Grand Hotel, Donmar Warehouse, London

Not a cabaret, old chum, but it's still worth making a reservation
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The Independent Culture

Grand Hotel was by no means fully booked when its revolving door first opened to London theatregoers in 1992. Tommy Tune's staging of this Wright/Forrest/Weston musical had wowed New York for three years but it was forced to check out of the West End after four months.

Grand Hotel was by no means fully booked when its revolving door first opened to London theatregoers in 1992. Tommy Tune's staging of this Wright/Forrest/Weston musical had wowed New York for three years but it was forced to check out of the West End after four months.

The dancing caused elation, but the tone and outlook were often more Broadway 1989 than Berlin 1928, the frantic, precarious period in which the piece is set. Besides, in the vastness of the Dominion Theatre, you felt you were gawping at the proceedings through binoculars, safe from the least breath of infection.

By contrast, Michael Grandage's splendid studio-sized version at the Donmar Warehouse hits you with a thrilling, complicitous immediacy. It's harder-edged right from the opening shock when, in an abrupt shift of lighting, the embittered chorus-like Colonel-Doctor injects himself with morphine. The production conjures up a frenetic, hedonistic world balanced on the brink of a crash. The movement and the dancing (choreographed by Adam Cooper) have a drive and an urgency that intensify the sense that for all the principal characters, time is running out fast.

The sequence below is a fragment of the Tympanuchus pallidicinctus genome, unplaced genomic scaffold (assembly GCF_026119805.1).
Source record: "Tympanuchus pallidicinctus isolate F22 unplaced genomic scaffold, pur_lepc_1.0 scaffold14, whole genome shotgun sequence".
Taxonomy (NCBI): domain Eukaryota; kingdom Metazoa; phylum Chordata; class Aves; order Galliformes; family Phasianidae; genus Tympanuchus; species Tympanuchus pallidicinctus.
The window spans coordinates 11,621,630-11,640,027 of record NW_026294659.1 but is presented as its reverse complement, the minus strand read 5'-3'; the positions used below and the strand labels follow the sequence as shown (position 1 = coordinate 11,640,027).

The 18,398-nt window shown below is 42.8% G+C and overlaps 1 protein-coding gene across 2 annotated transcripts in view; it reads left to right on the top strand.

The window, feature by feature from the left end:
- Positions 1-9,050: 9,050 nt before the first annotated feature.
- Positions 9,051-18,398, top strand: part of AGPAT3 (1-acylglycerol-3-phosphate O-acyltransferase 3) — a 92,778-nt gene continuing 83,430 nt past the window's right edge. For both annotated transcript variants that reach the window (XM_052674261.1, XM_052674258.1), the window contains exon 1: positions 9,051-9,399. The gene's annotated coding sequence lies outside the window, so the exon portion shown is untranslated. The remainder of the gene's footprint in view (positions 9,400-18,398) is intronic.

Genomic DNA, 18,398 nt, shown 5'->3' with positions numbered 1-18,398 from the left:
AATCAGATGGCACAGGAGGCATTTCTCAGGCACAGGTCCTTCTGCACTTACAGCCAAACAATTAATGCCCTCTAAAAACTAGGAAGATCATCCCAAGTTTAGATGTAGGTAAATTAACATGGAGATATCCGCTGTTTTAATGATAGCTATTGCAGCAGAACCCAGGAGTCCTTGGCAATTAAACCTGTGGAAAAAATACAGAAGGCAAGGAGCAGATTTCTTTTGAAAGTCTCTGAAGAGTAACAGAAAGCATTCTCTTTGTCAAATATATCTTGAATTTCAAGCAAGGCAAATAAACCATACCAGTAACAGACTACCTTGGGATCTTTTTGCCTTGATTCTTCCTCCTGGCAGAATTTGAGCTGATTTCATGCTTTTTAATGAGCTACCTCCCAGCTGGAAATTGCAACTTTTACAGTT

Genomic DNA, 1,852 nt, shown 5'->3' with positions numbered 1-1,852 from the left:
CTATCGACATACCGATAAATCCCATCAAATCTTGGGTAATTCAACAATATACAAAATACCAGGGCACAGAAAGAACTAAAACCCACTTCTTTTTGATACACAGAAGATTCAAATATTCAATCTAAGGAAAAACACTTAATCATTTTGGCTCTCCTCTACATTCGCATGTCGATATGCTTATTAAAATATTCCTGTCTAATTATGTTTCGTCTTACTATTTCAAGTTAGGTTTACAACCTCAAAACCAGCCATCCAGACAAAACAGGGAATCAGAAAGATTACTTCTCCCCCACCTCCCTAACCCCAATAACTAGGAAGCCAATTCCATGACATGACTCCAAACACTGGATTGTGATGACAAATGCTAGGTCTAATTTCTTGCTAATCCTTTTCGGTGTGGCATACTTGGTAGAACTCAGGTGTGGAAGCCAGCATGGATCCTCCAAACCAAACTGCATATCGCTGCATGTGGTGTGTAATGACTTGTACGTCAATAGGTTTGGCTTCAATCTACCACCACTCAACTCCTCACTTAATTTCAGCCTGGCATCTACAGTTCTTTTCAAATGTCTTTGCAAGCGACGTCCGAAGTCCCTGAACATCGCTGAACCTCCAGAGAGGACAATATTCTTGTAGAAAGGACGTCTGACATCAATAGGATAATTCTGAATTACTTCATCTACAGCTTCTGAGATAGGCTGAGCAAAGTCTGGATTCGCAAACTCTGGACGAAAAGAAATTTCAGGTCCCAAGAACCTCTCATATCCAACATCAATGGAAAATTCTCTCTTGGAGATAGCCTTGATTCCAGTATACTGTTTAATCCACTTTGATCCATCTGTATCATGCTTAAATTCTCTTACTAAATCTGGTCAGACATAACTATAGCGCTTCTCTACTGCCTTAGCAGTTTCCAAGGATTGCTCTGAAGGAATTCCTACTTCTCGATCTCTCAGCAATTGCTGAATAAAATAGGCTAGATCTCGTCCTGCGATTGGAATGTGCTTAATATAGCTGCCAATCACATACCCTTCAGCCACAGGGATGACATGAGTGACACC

The debonair, debt-ridden Baron (Julian Ovenden), has gangster-creditors on his tail. Caught while attempting to nick her diamond necklace, he falls in love with Mary Elizabeth Mastroianni's movingly washed-up prima ballerina. Meanwhile, Daniel Evans's endearing Jewish book-keeper Kringelein has decided to blow all his savings before he succumbs to terminal illness, and Flaemmchen (Helen Baker), the pregnant stenographer with the dreams of Hollywood, is coping with several pressing, costly deadlines.

It would be misleading to suggest Grand Hotel has the pouncing premonitory stealth of Cabaret but it depicts an earlier, less corrupt period. And it's only fair to say the score is uneven and the juxtaposition of death and new life (courtesy of front-desk man who learns he has a baby son in the final sequence) are too neat and corny to strum the heartstrings.

But when songs from the various plot strands swarm abrasively across each other and when the scullery workers bash their crates in a furious dance of envious protest, suggesting that they're ripe for the attentions of a dictator from the right or the left, you feel that what could have been bitty, glitzy soap opera has cohered into a vision of febrile foreboding. The Colonel-Doctor cannot tear himself away, forever informing reception that: "I'll stay one more day". This production of Grand Hotel suggests that his fascination is not wholly masochistic.

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